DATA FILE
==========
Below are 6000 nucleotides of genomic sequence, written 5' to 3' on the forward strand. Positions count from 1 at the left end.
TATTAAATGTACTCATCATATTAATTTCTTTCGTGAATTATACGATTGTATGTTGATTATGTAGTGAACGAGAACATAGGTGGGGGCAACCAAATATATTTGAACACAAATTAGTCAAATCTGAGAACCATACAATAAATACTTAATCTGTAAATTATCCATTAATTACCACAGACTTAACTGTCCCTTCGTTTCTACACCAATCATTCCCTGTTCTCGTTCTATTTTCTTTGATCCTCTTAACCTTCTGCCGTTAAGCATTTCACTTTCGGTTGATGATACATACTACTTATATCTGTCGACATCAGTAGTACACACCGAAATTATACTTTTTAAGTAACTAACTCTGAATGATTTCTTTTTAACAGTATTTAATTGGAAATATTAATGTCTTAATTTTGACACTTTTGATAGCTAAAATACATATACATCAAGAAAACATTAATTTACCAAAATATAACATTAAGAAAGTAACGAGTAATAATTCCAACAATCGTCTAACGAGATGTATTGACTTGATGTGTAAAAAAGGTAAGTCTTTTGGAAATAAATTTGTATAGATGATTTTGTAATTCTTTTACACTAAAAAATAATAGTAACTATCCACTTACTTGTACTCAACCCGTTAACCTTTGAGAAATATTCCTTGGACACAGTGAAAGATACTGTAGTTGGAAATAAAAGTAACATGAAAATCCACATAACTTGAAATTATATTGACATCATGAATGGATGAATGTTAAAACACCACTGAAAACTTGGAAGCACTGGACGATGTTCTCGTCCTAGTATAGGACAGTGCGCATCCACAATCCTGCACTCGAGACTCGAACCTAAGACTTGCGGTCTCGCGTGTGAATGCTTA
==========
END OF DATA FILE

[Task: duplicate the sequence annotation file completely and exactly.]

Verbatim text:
Below are 6000 nucleotides of genomic sequence, written 5' to 3' on the forward strand. Positions count from 1 at the left end.
TATTAAATGTACTCATCATATTAATTTCTTTCGTGAATTATACGATTGTATGTTGATTATGTAGTGAACGAGAACATAGGTGGGGGCAACCAAATATATTTGAACACAAATTAGTCAAATCTGAGAACCATACAATAAATACTTAATCTGTAAATTATCCATTAATTACCACAGACTTAACTGTCCCTTCGTTTCTACACCAATCATTCCCTGTTCTCGTTCTATTTTCTTTGATCCTCTTAACCTTCTGCCGTTAAGCATTTCACTTTCGGTTGATGATACATACTACTTATATCTGTCGACATCAGTAGTACACACCGAAATTATACTTTTTAAGTAACTAACTCTGAATGATTTCTTTTTAACAGTATTTAATTGGAAATATTAATGTCTTAATTTTGACACTTTTGATAGCTAAAATACATATACATCAAGAAAACATTAATTTACCAAAATATAACATTAAGAAAGTAACGAGTAATAATTCCAACAATCGTCTAACGAGATGTATTGACTTGATGTGTAAAAAAGGTAAGTCTTTTGGAAATAAATTTGTATAGATGATTTTGTAATTCTTTTACACTAAAAAATAATAGTAACTATCCACTTACTTGTACTCAACCCGTTAACCTTTGAGAAATATTCCTTGGACACAGTGAAAGATACTGTAGTTGGAAATAAAAGTAACATGAAAATCCACATAACTTGAAATTATATTGACATCATGAATGGATGAATGTTAAAACACCACTGAAAACTTGGAAGCACTGGACGATGTTCTCGTCCTAGTATAGGACAGTGCGCATCCACAATCCTGCACTCGAGACTCGAACCTAAGACTTGCGGTCTCGCGTGTGAATGCTTA